AMA Blows Whistle on Insurer Mergers, Sees Antitrust Concerns in 17 States


The pending mergers of Aetna-Humana and Anthem-Cigna will leave the US with only three large health insurers. The American Medical Association identifies 17 states where those acquisitions raise anti-trust questions.

The prospect of the US having only three big health insurers is not sitting well with the American Medical Association (AMA).

When Aetna completes its $37 billion purchase of Humana and Anthem finishes its $54 billion buyout of Cigna, those two new merged entities and United Health Care will be the new big three insurers.

That will result in antitrust concerns in 97 metropolitan markets in 17 states, according to a new AMA analysis.

The Aetna and Humana merger was announced in July, and stock prices rose as investors anticipated marketing opportunities, savings and efficiencies for those companies.

Don’t expect that to have benefits for patients and doctors, the AMA said.

“A lack of competition in health insurer markets is not in the best interests of patients or physicians,” said AMA President Steven Stack, MD. Instead, the future is likely to hold higher premiums for employers and policy-holders and lower payments for physicians, he said.

The Aetna-Humana company will have more than 33 million members, and bring in estimated revenue of about $115 billion per year, with 56% coming from government-sponsored programs such as Medicare.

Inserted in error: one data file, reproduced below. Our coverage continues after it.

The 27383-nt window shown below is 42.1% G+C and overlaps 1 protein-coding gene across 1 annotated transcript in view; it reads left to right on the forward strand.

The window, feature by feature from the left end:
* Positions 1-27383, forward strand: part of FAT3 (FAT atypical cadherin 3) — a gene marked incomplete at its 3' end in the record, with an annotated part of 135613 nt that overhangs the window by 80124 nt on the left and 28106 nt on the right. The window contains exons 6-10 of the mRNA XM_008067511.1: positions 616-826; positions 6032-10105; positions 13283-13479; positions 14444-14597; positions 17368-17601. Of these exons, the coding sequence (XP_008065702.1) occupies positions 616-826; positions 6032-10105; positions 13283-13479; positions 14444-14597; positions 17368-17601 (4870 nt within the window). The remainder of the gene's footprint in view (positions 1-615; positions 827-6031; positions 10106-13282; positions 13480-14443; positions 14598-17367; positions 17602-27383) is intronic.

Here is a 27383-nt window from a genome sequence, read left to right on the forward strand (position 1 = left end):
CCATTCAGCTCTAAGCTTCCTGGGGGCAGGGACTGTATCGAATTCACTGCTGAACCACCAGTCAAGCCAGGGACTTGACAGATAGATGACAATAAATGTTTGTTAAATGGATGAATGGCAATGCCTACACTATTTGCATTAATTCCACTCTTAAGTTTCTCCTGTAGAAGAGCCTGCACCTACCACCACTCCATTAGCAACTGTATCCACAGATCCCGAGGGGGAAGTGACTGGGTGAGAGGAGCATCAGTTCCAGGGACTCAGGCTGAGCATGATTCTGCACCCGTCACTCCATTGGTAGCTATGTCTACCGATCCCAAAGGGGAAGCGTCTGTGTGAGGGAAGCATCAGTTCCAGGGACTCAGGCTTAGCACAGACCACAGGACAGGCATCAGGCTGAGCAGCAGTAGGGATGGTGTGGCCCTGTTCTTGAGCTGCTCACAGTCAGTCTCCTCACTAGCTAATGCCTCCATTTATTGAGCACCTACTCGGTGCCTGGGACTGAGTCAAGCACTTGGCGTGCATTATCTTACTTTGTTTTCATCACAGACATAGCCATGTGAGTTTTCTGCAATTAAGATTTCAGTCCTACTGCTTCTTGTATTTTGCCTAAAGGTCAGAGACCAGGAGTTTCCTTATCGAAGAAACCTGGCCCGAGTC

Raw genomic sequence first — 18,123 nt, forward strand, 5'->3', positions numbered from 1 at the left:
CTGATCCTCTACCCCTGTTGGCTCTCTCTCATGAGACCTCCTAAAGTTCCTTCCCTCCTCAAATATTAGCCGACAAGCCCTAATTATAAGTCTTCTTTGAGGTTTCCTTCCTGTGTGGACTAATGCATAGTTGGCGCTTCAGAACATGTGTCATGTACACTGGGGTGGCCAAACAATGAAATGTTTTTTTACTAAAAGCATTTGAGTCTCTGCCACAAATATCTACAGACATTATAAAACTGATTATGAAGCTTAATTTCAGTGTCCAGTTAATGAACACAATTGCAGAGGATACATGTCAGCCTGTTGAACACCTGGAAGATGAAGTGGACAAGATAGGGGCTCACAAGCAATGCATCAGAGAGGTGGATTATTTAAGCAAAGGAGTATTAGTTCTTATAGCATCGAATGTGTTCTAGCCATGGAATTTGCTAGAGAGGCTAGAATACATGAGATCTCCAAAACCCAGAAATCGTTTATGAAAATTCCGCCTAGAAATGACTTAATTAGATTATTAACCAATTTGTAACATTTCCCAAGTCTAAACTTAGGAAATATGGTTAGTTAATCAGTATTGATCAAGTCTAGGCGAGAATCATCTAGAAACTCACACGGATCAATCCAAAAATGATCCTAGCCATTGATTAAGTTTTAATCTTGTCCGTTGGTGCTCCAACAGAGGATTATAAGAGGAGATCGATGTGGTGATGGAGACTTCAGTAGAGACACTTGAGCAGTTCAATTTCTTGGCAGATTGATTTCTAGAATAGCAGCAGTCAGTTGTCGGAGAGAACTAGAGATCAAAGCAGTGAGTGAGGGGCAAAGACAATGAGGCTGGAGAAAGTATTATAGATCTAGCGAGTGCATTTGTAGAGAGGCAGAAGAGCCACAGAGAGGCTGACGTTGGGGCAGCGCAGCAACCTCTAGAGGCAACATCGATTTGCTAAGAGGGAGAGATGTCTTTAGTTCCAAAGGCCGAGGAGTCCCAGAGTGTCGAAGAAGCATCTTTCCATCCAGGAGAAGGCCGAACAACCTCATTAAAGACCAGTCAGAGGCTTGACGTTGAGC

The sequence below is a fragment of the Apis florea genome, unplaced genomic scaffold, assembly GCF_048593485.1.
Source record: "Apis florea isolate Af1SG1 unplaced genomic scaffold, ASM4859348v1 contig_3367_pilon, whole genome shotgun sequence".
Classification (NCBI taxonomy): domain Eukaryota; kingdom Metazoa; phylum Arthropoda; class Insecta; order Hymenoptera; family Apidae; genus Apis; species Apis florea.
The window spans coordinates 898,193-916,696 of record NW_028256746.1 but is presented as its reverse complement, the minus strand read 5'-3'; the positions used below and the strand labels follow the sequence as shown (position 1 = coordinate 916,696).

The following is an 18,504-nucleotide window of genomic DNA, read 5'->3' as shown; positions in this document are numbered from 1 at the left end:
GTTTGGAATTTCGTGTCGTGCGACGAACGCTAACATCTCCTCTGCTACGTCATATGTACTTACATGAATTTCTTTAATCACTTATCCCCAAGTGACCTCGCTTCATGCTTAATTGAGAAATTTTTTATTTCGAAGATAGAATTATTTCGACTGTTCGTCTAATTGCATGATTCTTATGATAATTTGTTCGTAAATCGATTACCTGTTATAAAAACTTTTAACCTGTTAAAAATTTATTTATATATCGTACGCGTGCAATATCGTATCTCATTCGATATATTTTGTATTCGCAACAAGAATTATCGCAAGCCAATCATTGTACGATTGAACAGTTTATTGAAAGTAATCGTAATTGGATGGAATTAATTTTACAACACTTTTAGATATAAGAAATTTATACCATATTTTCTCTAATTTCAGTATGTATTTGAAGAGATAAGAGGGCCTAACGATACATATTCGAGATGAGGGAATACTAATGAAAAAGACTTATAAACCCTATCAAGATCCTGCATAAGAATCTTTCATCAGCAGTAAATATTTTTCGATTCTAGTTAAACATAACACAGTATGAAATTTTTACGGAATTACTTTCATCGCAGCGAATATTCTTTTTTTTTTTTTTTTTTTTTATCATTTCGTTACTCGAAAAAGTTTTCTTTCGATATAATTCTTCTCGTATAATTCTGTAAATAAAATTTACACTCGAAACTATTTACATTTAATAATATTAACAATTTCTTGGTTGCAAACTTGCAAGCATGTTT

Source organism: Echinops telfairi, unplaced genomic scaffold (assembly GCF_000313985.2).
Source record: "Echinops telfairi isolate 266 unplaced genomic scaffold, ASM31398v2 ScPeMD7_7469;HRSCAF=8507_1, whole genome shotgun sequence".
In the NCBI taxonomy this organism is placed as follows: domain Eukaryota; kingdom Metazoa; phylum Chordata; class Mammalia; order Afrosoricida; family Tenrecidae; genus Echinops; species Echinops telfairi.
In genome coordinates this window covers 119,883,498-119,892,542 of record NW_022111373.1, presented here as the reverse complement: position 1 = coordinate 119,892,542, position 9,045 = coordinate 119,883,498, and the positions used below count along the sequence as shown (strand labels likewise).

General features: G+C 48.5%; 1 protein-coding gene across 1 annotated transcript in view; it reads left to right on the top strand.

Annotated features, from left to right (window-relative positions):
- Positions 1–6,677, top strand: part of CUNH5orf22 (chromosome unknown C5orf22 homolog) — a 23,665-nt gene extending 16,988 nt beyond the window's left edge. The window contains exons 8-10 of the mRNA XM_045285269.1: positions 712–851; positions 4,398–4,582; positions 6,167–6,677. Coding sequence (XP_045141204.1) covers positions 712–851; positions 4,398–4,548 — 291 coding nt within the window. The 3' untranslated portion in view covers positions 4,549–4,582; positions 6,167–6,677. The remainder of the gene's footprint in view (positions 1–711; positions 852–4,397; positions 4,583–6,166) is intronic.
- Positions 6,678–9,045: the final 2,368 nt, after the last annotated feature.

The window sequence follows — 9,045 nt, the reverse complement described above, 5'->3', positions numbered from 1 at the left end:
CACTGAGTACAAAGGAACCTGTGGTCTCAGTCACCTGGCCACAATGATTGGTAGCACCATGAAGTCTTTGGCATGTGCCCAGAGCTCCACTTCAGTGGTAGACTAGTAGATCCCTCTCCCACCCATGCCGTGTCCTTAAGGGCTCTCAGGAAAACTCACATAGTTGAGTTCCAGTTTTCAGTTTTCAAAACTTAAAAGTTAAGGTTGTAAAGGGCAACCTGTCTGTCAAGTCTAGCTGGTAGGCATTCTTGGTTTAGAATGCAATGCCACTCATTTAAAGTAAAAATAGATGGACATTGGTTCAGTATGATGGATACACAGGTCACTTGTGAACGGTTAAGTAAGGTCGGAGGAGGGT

The $54 billion merger to be formed by Anthem’s purchase of Cigna, also announced in July, will enhance those companies’ market share in 85 metropolitan areas within 13 states, including California, Colorado, Connecticut, Georgia, Indiana, Kentucky, Maine, Missouri, Nevada, New Hampshire, New York, Ohio and Virginia. The merger would also raise significant competitive concerns in additional markets. All told, the Anthem-Cigna merger would diminish competition in up to 111 metropolitan areas within all 14 states that Anthem currently operates: California, Colorado, Connecticut, Georgia, Indiana, Kentucky, Maine, Missouri, Nevada, New Hampshire, New York, Ohio, Virginia and Wisconsin.

As for the proposed union of Aetna and Humana, the merger could give the combined companies more control of the market in 15 metropolitan areas within seven states: Florida, Georgia, Illinois, Kentucky, Ohio, Texas and Utah. The merger would also raise “significant competitive concerns and diminish competition in up to 58 metropolitan areas within 14 states: Arizona, Florida, Georgia, Illinois, Indiana, Kentucky, Louisiana, Mississippi, Ohio, Tennessee, Texas, Utah, Wisconsin and West Virginia.

The AMA is alarmed that competition among insurers is dropping. Using a standard known as Herfindahl—Hirschman Index, a commonly accepted measure of market concentration, the AMA’s analysts found that the majority of US commercial health insurance markets are already highly concentrated. (The HHI is calculated by squaring the market share of each firm competing in the market and then summing the resulting numbers).“Our findings should prompt federal and state antitrust authorities to vigorously examine the competitive effects of proposed mergers between health insurers in the future,” the AMA concluded.

The report Competition in Health Insurance: A Comprehensive Study of U.S. Markets is free to AMA members. The study is also available for purchase at AMA Store, or by calling (800) 621-8335. The item number is OP427115.

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